The Ship – Part 4

The Ship- Part 4


The doors had been flung wide and the guests were standing dutifully, awaiting their introductions.

“Dr. Hassan Shinseki,” Mr. Thick said in a booming voice. An elderly gentleman with horn-rimmed spectacles, wearing a blue double-breasted suit, entered.

“Mrs. Penelope Shinseke.” She wore a Magyar-sleeved blouse with jabot and a sleek skirt with an ermine flounce.

“Mr. Oscar Hernandez Budiman.” This diminutive man’s every article had been selected to give the illusion of height: drain pipe trousers, a pinstriped jacket and spiked hair.

“Professor Angelica Xian.” A women’s populist, her clothes reflected her philosophy. Turkish trousers with cuffed and buttoned ankles, and a blouse, gathered at the waist by a drawstring obscured her figure and allowed her unfettered mobility.

In stark contrast was the more impressive half of the Blum couple: “Mrs. Constantine Blum.” This tall woman stood a full foot over her husband and sported a leather bolero jacket over a sleek bodysuit and heels inches high. Her face was stricken with make-up. Her partner: “Mr. Ngoyo Blum.” Wore a Hawaiian shirt with a hibiscus floral print and front pressed trousers. Except for their host, who was conspicuously absent, there was but one final guest.

“Mr. A. Artaud.” Artaud was the only one not dressed in period. On his arm, a marsupial clung. He had evidently not gotten the memo.

“And now, Mrs. Smith will show you to your seats.”

Yet she stood still, unable to move. She was fully cowed. This was an extremely influential coterie, people—like Masterson himself—who usually stayed out of sight.

“Mrs. Smith,” Mr. Thick said again, more loudly, “will show you to your seats!”

And so she fell quickly back into role and began to bustle about, leading the guests to their places into which they slowly sat, daintily descended or aloofly plunged as was in accordance with their personality. Mr. Artaud was the only to thank her. His marsupial was going to spontaneously reproduce soon, he told her and indicated the tumor on its belly. She smiled politely. She guessed that he considered himself as one of the Citizenry and would repugn the effete indifference of the others. The artists were often like that.

“I’ll have a brandy,” Blum announced. “And for my wife, a glass of your finest poison!” Everyone laughed at this witticism, which in itself also served as the signal for the Performance to begin.

“I object!” Mrs. Blum said. “We can’t have a drink before our esteemed host presents himself!” Others clucked in agreement. “Mr. Thick, perhaps you could enlighten us as to his whereabouts.”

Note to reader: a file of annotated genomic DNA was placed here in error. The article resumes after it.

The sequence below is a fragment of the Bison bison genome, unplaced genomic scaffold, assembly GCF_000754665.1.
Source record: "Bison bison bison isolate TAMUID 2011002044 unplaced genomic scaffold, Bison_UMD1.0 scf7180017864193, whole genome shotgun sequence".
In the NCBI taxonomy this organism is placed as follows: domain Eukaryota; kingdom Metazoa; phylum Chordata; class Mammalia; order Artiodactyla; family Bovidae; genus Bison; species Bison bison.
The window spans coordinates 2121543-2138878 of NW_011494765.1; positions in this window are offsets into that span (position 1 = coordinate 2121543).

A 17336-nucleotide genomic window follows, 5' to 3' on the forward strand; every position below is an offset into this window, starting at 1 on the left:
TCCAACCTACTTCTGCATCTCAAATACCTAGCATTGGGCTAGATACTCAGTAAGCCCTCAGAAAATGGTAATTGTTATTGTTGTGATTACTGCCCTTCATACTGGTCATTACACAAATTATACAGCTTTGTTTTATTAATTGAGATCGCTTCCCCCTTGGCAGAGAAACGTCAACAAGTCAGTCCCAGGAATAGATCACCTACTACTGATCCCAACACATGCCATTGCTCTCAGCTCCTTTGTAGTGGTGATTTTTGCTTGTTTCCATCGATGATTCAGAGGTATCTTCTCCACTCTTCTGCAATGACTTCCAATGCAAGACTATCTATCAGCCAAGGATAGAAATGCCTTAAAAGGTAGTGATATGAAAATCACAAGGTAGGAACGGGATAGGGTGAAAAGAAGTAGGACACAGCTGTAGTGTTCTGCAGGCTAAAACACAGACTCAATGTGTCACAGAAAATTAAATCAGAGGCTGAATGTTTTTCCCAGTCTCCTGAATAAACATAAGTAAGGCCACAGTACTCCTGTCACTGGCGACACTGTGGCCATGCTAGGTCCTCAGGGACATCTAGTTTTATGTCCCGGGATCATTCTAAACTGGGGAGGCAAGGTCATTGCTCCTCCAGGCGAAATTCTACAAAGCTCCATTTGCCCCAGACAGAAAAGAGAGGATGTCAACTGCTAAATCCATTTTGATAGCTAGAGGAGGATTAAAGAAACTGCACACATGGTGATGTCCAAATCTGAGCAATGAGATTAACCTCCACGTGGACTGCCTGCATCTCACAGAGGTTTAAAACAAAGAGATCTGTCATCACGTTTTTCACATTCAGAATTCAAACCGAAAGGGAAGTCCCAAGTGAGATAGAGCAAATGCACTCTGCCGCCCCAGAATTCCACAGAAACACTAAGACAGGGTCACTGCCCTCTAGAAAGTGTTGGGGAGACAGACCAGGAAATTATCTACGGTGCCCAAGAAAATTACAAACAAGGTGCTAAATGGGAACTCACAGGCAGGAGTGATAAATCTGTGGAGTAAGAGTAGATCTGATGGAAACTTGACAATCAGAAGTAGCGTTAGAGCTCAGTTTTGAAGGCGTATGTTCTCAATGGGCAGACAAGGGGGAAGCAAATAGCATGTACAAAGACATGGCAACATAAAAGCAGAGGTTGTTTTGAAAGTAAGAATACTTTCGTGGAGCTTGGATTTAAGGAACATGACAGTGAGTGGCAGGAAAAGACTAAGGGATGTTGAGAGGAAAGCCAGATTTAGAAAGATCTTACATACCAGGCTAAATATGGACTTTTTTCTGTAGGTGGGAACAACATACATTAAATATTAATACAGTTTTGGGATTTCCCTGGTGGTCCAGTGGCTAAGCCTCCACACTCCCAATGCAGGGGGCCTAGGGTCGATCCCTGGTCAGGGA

“Quite right!” Dr. Shinseke agreed. “He promised to appear on the hour. Though a belated entrance is in line with his particular panache.”

Mr. Thick looked knowingly at Mrs. Smith: now she should scuttle off to the kitchen. A BOI™ had begun pumping the scent of burnt meat through the vents. It was a subtle, yet effective addition to the piece.

Hers was a good role. It paid the bills and she should be thankful. But she regretted always missing Mr. Masterson’s entrance. But perhaps this Mr. Thick wasn’t so comfortable in his role. Perhaps he wouldn’t notice if she lingered for a moment.

Fortunately, it wasn’t long before Masterson made his entrance, escorting a wisp of a girl through a heretofore invisible door that spiraled open a few feet above the floor.

The girl was entrancing to say the least. She wore a diaphanous dress that barely troubled her figure, which was lithe as the petal of a white rose. Her skin was the color of milk—not the knotted yellow kind that came from the sun-starved Bovinerators™ below, but the pearlescent variety of which none remained but in novels. Her lips were slightly parted, halfway between a pout and diffidence, as is the common expression of one often pursued, but rarely valued. Her bones were slight, her feet delicate, her arms slender, her legs rangy and youthful. She wore neither bangle nor necklace. Only a lock of auburn hair floated around her neck: everyone would have agreed that was treasure enough.

Masterson was just as elegant, dressed in a dinner coat with raglan sleeves and a thin, silk tie. His salt-and-pepper hair had been done in the fashion of the times. He wore black dinner shoes with shiny buckles.

A walkway rose from the floor to meet the alcove. The front fell in increments, forming steps. It was down these that Masterson and his exquisite companion descended to join the pageantry.

Just as the girl’s delightful feet touched the floor, she disappeared.


4 thoughts on “The Ship – Part 4

  1. Bill September 13, 2014 / 11:55 AM

    Nice. Love the description of Masterson’s date. Very poetic. I was hoping Artaud would have offered her a half smoked cigarette butt and a warm Hamms; served up in a six ounce glass with a light dashing of salt.

  2. wgosline September 13, 2014 / 1:52 PM

    She’s too young to drink. In any case, her beer would probably be PBR

    • Bill September 18, 2014 / 3:09 AM

      Yuppy snob

Leave a Reply

Fill in your details below or click an icon to log in: Logo

You are commenting using your account. Log Out / Change )

Twitter picture

You are commenting using your Twitter account. Log Out / Change )

Facebook photo

You are commenting using your Facebook account. Log Out / Change )

Google+ photo

You are commenting using your Google+ account. Log Out / Change )

Connecting to %s